Suspend Your Disbelief

Posts Tagged ‘Get Writing’

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Writing the Novel You Don’t Want to Write

“Writing a novel—for me, at least—is like answering a craigslist ad placed by a group of people seeking a roommate. You meet them; you like them; you move in; but within a short period of time, all of them have moved out, and new people have moved in, and these new people, it turns out, are the ones you’re going to live with for the next few years.”


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Get Writing: Just That I Love It

In the illuminating introduction to her Selected Stories, Alice Munro considers the recurring setting of her fiction: “The reason I write so often about the country to the east of Lake Huron is just that I love it.” She goes on to describe how memories of particular images from that geography will motivate her stories in their earliest, most daydreamy forms. For instance, Munro describes the image of “snow falling straight down” that served as the seed of a story. In its finished form, there’s no reference to that image, no trace for the reader to dwell on, but all […]


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Get Writing: Word Salad

Some of the students loved words like “denial” and “dysfunction.” Characters in fiction “had issues.” It was the early 90s and people talked like this. I’d just gotten a flyer in my mailbox announcing the World’s Best Short Short Story contest sponsored by Florida State University and the late Jerome Stern. I made copies of the 1991 winner, “Baby, Baby, Baby,” by Francois Camoin. We read it out loud. Everyone admired the story’s energy and wild inventiveness. “Baby,” I wrote on the blackboard. I asked everyone to name a food. “Rutabagas,” said the country singer. “Pigs’ knuckles,” said the clown who liked to shock […]


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Get Writing: The Backwards Telescope

When I was in high school, I took a playwriting class, and we’d sit there–all of us sixteen, seventeen, eighteen–reading our work aloud around the table. Our teacher, who was about thirty, would give us pointers: that speech is clunky; this character hasn’t said anything for ten minutes. But sometimes he wouldn’t say a word: he would look at us, hold his palm in front of his face for a moment, then let it drop to the table, as if he were offering us an invisible treat. We didn’t really understand this Zen gesture at the time, but I can […]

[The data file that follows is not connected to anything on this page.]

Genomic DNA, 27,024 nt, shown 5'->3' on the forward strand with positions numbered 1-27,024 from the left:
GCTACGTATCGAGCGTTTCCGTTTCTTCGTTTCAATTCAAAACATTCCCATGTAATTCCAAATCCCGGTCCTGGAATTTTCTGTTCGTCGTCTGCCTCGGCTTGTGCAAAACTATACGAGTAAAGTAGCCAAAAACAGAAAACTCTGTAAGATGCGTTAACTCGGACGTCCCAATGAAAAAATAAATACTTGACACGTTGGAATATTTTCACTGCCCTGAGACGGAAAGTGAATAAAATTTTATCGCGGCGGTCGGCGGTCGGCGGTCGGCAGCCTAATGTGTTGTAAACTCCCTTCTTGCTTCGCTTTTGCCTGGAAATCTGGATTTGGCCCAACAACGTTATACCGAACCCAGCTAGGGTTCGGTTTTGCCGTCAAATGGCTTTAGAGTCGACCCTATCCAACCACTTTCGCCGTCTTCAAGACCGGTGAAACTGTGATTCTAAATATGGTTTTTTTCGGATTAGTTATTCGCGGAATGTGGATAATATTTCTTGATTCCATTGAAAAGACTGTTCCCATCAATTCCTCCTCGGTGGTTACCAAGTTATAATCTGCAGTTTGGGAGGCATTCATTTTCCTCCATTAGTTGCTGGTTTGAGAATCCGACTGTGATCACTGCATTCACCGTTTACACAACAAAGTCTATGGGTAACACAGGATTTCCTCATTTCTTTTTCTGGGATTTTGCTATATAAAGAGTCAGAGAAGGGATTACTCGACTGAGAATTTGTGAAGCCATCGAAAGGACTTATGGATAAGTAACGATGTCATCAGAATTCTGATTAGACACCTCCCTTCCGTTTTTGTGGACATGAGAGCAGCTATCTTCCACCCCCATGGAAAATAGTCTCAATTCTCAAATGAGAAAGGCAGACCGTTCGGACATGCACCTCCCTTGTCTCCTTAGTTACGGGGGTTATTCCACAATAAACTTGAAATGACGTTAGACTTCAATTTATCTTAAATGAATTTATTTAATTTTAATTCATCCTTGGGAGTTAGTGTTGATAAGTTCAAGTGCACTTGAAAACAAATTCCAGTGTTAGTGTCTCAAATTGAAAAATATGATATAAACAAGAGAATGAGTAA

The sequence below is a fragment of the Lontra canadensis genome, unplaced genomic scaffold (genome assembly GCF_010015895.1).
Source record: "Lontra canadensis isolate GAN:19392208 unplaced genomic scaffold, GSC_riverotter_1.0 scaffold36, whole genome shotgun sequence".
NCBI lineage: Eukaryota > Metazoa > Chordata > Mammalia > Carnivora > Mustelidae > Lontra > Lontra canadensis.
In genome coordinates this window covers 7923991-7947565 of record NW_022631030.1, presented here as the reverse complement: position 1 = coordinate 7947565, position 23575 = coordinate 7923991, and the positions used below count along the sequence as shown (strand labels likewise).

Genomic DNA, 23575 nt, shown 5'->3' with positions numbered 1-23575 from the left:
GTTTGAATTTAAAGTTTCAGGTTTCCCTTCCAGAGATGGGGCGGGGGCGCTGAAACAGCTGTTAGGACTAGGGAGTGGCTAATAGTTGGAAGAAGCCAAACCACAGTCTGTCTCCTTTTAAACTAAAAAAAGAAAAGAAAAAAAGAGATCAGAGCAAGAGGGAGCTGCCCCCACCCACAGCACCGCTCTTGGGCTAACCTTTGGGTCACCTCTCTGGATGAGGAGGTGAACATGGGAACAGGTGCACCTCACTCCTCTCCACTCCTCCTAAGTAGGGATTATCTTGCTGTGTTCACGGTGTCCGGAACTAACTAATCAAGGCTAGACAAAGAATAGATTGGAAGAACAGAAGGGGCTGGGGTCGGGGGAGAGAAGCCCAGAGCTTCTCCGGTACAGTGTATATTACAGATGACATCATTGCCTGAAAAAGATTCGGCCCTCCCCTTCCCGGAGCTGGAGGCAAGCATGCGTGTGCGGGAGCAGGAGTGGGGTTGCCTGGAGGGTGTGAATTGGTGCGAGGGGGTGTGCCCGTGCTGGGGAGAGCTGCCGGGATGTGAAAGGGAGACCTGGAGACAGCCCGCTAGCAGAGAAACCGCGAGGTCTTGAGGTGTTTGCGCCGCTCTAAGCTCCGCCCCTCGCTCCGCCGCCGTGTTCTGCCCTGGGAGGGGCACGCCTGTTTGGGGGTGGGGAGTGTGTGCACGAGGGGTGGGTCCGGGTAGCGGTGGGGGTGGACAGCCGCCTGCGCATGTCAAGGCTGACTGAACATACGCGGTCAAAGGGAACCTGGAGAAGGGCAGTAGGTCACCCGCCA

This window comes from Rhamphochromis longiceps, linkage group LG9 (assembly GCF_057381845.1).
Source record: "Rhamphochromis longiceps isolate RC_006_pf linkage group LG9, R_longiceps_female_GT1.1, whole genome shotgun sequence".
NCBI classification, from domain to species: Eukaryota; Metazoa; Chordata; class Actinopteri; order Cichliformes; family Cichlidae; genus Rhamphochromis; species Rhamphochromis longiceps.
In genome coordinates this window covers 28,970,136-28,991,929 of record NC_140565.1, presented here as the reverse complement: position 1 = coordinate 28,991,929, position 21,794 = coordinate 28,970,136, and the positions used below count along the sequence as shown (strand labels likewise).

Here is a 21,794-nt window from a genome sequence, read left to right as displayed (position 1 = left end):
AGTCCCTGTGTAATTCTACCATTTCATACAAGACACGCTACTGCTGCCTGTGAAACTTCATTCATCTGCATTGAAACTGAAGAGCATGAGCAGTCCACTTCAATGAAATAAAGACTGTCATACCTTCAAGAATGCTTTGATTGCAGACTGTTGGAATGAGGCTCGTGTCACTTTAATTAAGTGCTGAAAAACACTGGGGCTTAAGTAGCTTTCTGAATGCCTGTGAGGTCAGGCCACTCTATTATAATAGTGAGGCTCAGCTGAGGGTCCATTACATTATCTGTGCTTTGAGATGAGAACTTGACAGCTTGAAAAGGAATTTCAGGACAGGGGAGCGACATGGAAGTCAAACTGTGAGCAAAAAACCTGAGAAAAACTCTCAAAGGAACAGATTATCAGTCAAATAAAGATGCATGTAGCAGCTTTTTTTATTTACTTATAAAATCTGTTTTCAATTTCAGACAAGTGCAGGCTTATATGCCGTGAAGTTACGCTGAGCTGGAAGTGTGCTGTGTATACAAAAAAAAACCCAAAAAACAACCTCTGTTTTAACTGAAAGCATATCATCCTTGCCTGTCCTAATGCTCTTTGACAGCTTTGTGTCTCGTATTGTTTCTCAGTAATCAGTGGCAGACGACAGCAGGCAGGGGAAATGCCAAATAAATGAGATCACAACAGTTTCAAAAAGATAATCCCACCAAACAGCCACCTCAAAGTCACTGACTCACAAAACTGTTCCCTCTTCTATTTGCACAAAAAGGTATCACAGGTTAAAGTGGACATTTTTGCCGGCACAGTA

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Get Writing: On Desire

Desire is the writer’s best friend. When you know what your main character wants, you have your entire story. When someone wants something–badly–he or she will get up off the couch and try to attain it. The object of desire might be a new winter coat (“The Overcoat” by Gogol), a boy (“City of Boys” by Beth Nugent), money for a family member’s medicine (“King of the Bingo Game” by Ralph Ellison), a business contract (“Like a Bad Dream” by Heinrich Boll)–it doesn’t matter, as long as the desire is concrete and the character can pursue it. The character’s desire […]


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Get Writing: Be Authentic

Write what you know without simply writing what you know … Write What You Know. I’ve never felt wholly comfortable with this phrase. I tell my students to abandon the literal idea of it on the first day of class. How bored and boring we’d all be if that were all any of us ever wrote. There needs to be an imbalance—more fiction than fact. Be Authentic. I ask my students to be authentic on the page instead, to create relatable characters navigating real stories. Our goal as storytellers is to engage our readers and spark a reaction in them […]


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Get Writing: or rather, Getting (Back to) Writing

Even the most dedicated writers go through “not-writing” phases, deliberate or accidental ones. And when we return to our writing desks after that week or month or year away, our fingers and voices may feel…rusty. How do we get back that indescribable “it,” the voice that drives our prose and compels us to write it? The following exercise has helped me get my groove back on more than one occasion. It’s adapted from an assignment used by my former teacher Blanche Boyd (Terminal Velocity, The Revolution of Little Girls), who designed it for beginning writers–yet its usefulness extends to writers […]


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Get Writing: Scene and Summary, Minimalist and Maximalist

I have a problem telling stories. Sometimes in my excitement it’s difficult to gauge how much detail a friend, or a reader, actually needs to know. Because while not all details are important to understanding the events, to me, often the details are the most interesting part. So, if I’m trying to describe how late the train was, so late that it made me miss my doctor’s appointment, instead I might end up talking more about the argument I eavesdropped on while waiting for that train, and the maroon, bedazzled pumps of the woman who was hissing at her partner. […]


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Get Writing: Stolen-Form Stories

As part of our teaching theme this month, we’re sharing some of our favorite exercises in our “Get Writing” series for classroom (or personal) use. Enjoy! Last week, Michael Rudin suggested that stealing a first line can help you overcome that new-story inertia. Here’s another larcenous twist: instead of stealing a line, steal a form. For this exercise, write a story in the form of some other piece of writing—a grocery list, an obituary, a set of instructions, liner notes, the back of a cereal box, a help wanted ad, a press release, a weather forecast… The less literary, the […]




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